PARIS, France – Simply and aptly named, LeWeb is the largest technology conference in Europe. Founded by Loic Le Meur, the gathering is held twice a year in Paris and in London and brings together some of the largest and most influential members of the global technology community.
Each year a theme is chosen on which select speakers present, sharing any knowledge, thoughts, or experiences they have. At this year’s gathering in London, which took place on the 5th and 6th of June, the program’s theme went beyond the realm of pure technological science to explore how technology has lead to a global shift in the economic social conscience. Each speaker was asked to discuss the New Sharing Economy, a movement that the conference’s organizers proclaim represents “a major economic, social, and cultural shift [that]is redefining the ways goods and services are exchanged, valued and created.”
Le Meur says that his influence in creating this year’s theme was the idea of “digital hippies” – a new generation of entrepreneurs who reject money and power in favor of happiness. He cites Burning Man as an example of this trend, the arts and music festival in Nevada that gathers tens of thousands of people together in the desert each year with no money and no marketing allowed.
Some of the conference’s most recognizable presenters included Chad Dickerson of Etsy and Jeremy Stoppelman of Yelp – both companies that truly embody the essence of a sharing economy – and Lily Cole, British model and founder of the social giving network, Impossible. Impossible, which is still in its beta phase, allows users to “make wishes” for something that they want or need, ranging from career advice to haircuts and everything in between. They are then paired with other users who might be able to help them. This new type of social networking allows for the flow of goods and ideas with no monetary exchange.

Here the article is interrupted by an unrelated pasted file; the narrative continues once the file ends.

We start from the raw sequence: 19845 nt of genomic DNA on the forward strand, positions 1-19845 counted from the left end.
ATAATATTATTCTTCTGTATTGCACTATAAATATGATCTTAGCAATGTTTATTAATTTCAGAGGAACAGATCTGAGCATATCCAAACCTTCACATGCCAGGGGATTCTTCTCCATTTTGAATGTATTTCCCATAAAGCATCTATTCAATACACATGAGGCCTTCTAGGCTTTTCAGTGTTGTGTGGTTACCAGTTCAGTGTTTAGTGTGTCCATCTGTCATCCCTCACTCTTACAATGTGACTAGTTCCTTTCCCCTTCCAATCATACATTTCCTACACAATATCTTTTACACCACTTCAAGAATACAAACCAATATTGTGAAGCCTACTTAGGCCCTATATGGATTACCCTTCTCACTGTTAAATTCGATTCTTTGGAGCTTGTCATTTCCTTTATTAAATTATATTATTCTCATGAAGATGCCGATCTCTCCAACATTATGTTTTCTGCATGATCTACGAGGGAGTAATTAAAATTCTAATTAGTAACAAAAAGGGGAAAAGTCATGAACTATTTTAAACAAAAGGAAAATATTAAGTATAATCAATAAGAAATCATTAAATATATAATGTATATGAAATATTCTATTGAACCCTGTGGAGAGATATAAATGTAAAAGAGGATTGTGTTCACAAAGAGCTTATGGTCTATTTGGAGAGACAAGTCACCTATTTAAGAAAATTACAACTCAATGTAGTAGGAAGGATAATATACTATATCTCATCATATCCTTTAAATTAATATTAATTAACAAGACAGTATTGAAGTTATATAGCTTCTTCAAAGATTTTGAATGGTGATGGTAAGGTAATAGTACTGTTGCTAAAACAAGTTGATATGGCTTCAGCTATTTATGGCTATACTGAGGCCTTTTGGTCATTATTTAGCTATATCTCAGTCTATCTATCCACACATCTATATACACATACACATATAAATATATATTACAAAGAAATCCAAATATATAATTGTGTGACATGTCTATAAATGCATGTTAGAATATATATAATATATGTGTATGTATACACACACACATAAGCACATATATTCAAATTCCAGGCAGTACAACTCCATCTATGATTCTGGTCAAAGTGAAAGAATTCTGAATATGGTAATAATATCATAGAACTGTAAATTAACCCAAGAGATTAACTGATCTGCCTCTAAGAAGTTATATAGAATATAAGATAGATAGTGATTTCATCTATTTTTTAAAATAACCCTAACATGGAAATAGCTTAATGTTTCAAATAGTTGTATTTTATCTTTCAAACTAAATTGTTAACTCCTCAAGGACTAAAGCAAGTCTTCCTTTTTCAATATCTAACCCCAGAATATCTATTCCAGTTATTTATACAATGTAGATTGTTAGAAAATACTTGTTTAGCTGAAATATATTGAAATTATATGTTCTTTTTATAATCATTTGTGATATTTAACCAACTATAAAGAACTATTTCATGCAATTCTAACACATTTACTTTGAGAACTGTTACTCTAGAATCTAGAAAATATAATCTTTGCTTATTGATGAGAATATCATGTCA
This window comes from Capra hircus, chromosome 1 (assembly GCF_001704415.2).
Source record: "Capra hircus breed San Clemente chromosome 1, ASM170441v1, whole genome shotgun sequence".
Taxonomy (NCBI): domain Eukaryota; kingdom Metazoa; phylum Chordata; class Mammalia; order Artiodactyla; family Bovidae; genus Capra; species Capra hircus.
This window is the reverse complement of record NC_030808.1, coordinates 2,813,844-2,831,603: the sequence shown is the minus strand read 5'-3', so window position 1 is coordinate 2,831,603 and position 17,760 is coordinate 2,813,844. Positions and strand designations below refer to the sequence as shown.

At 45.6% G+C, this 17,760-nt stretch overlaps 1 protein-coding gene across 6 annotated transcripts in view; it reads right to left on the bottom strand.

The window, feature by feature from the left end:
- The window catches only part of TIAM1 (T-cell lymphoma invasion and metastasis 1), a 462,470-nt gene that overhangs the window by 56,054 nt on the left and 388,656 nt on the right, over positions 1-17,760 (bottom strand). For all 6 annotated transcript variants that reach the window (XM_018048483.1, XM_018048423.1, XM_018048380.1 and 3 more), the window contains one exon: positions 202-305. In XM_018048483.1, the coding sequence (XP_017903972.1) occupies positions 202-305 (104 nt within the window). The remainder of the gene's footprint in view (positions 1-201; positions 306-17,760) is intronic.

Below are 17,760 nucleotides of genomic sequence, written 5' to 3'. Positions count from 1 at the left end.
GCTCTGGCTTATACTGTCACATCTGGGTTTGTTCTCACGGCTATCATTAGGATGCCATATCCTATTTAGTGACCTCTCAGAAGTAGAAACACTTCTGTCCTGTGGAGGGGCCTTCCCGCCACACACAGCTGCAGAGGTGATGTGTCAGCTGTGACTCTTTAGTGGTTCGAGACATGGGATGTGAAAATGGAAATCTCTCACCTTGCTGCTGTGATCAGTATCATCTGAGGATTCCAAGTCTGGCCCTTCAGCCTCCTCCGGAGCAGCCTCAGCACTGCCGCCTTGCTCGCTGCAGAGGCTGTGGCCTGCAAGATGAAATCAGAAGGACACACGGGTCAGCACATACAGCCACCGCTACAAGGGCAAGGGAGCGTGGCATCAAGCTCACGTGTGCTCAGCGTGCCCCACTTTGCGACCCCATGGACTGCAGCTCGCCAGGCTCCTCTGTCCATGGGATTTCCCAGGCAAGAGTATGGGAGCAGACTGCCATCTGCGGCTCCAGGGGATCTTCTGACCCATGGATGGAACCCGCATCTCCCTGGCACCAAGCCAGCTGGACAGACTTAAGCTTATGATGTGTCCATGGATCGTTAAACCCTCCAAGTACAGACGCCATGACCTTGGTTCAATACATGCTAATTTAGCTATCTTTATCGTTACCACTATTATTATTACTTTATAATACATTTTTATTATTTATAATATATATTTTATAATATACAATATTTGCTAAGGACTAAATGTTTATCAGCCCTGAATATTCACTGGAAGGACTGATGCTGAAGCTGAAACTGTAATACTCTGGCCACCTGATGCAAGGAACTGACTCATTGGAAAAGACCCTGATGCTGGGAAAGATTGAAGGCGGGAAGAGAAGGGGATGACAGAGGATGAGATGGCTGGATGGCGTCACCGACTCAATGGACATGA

Many of the conference’s speakers expounded on this idea, that the Internet and its associated technologies continue to create a global community in which people are more connected than ever before. Axelle Tessandier, a content strategist and speaker at LeWeb, claims that it is this connectedness that has shaped generation Y into the “we, not me” generation. The Internet, she says, “makes us feel part of something bigger,” and ensures that “we can no longer ignore what is happening in the world.”
LeWeb, its speakers, and its digital hippies all embody the fact that the ongoing technological revolution has inspired a change in the global economy and the social conscience. The face of consumerism as it has been understood in years past is no more. Technology has spawned an evolution in how goods and ideas are valued and exchanged and has, in recent years, placed an emphasis on sharing rather than selling. Ultimately, this has created and will continue to mold a world in which consumers become more and more aware of their position as a global citizen.
– Rebecca Beyer